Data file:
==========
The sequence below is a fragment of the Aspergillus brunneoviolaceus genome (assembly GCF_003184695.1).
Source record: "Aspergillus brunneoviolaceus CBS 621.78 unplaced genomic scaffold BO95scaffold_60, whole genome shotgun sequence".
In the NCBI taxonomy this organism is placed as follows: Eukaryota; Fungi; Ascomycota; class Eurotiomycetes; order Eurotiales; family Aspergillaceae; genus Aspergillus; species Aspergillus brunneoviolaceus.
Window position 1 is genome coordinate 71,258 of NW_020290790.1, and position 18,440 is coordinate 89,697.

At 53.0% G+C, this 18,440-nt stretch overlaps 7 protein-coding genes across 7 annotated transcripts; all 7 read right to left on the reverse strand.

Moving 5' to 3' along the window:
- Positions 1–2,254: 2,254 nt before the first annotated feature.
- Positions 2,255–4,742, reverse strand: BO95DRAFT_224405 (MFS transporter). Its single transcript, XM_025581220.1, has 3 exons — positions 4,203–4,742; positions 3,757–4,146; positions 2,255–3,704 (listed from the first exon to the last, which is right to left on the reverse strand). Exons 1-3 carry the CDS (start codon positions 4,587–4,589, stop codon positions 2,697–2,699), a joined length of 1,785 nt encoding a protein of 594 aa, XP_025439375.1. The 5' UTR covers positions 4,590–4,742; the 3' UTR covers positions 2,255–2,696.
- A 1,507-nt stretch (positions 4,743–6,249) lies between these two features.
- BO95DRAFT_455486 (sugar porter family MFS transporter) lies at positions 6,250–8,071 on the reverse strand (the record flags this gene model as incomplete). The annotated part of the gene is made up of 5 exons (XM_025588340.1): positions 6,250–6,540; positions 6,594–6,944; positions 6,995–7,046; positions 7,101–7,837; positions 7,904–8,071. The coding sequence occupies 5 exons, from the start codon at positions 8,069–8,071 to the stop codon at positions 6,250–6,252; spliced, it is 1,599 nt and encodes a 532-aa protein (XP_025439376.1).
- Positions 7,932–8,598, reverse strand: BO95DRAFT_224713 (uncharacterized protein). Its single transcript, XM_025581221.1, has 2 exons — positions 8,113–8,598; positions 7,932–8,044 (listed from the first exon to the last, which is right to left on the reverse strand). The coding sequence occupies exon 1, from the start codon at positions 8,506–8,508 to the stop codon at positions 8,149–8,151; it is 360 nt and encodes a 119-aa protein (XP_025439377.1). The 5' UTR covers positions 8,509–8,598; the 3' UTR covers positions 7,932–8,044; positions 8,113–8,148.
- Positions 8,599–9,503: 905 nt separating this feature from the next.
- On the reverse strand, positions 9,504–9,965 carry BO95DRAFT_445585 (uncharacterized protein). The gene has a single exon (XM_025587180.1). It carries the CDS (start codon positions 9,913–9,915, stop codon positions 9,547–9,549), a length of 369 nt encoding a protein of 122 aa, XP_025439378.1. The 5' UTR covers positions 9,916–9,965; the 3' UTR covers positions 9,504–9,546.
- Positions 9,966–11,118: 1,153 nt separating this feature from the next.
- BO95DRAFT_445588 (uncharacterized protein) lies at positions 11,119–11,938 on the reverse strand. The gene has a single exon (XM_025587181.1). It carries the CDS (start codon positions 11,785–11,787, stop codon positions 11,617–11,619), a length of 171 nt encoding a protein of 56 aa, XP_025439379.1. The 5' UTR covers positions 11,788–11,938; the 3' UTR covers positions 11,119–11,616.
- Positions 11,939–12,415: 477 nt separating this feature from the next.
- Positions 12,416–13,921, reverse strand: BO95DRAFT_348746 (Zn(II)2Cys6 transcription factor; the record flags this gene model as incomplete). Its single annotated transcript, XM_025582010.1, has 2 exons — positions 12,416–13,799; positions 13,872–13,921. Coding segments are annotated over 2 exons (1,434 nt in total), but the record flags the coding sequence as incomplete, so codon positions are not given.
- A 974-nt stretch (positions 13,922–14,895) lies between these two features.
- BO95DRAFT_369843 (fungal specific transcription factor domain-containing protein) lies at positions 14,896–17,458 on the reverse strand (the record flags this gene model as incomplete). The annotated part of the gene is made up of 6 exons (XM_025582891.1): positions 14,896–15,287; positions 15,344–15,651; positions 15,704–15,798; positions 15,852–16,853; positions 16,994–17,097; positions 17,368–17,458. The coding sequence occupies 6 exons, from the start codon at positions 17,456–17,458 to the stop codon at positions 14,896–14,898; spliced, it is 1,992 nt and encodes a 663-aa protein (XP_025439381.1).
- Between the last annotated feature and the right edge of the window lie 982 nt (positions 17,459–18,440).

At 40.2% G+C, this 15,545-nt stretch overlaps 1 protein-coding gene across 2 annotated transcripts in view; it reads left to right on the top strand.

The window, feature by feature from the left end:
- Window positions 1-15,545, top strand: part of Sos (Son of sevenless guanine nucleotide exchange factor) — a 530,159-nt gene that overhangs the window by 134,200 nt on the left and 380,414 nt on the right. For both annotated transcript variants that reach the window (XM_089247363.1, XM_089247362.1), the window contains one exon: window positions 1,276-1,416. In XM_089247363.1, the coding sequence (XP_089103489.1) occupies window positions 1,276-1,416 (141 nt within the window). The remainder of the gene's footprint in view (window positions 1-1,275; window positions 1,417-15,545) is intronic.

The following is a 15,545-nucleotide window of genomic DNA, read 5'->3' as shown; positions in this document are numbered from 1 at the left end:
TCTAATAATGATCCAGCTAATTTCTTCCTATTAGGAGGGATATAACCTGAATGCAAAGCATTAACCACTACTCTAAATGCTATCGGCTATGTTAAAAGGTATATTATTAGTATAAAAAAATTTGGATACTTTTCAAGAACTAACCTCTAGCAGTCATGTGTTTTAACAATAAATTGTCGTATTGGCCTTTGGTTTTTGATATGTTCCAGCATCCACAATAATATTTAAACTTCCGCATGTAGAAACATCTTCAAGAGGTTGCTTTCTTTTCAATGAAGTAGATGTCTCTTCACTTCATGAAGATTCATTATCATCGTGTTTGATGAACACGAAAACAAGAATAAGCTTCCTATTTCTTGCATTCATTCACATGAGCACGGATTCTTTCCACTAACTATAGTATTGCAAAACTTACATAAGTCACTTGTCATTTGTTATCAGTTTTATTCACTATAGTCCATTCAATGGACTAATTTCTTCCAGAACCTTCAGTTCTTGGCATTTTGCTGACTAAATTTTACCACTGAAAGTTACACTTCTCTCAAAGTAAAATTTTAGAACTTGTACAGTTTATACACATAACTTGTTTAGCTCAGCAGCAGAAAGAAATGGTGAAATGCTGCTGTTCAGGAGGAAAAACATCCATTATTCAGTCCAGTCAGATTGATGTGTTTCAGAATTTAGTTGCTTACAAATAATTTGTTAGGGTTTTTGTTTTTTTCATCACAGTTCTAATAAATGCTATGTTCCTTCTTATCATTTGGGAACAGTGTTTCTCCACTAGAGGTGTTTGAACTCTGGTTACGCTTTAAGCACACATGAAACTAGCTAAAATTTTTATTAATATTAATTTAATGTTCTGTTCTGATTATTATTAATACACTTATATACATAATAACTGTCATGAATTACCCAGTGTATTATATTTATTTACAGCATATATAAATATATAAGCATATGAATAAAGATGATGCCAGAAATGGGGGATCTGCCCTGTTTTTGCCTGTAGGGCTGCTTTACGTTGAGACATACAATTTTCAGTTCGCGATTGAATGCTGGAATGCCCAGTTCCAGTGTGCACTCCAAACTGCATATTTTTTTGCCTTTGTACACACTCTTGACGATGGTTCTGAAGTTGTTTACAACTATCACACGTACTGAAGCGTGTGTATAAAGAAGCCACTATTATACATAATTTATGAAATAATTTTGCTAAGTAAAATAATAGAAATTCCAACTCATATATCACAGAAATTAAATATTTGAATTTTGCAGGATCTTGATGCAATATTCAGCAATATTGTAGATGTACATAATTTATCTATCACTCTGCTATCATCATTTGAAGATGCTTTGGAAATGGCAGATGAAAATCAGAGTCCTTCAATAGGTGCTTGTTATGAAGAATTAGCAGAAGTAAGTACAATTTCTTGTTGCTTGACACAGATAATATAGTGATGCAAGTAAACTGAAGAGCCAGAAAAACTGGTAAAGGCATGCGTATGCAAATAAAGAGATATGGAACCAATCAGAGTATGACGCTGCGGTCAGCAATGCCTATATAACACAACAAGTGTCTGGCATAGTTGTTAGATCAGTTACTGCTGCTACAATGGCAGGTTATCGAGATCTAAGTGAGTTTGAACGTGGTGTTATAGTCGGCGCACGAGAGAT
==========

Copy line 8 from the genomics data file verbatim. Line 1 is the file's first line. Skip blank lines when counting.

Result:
- Positions 2,255–4,742, reverse strand: BO95DRAFT_224405 (MFS transporter). Its single transcript, XM_025581220.1, has 3 exons — positions 4,203–4,742; positions 3,757–4,146; positions 2,255–3,704 (listed from the first exon to the last, which is right to left on the reverse strand). Exons 1-3 carry the CDS (start codon positions 4,587–4,589, stop codon positions 2,697–2,699), a joined length of 1,785 nt encoding a protein of 594 aa, XP_025439375.1. The 5' UTR covers positions 4,590–4,742; the 3' UTR covers positions 2,255–2,696.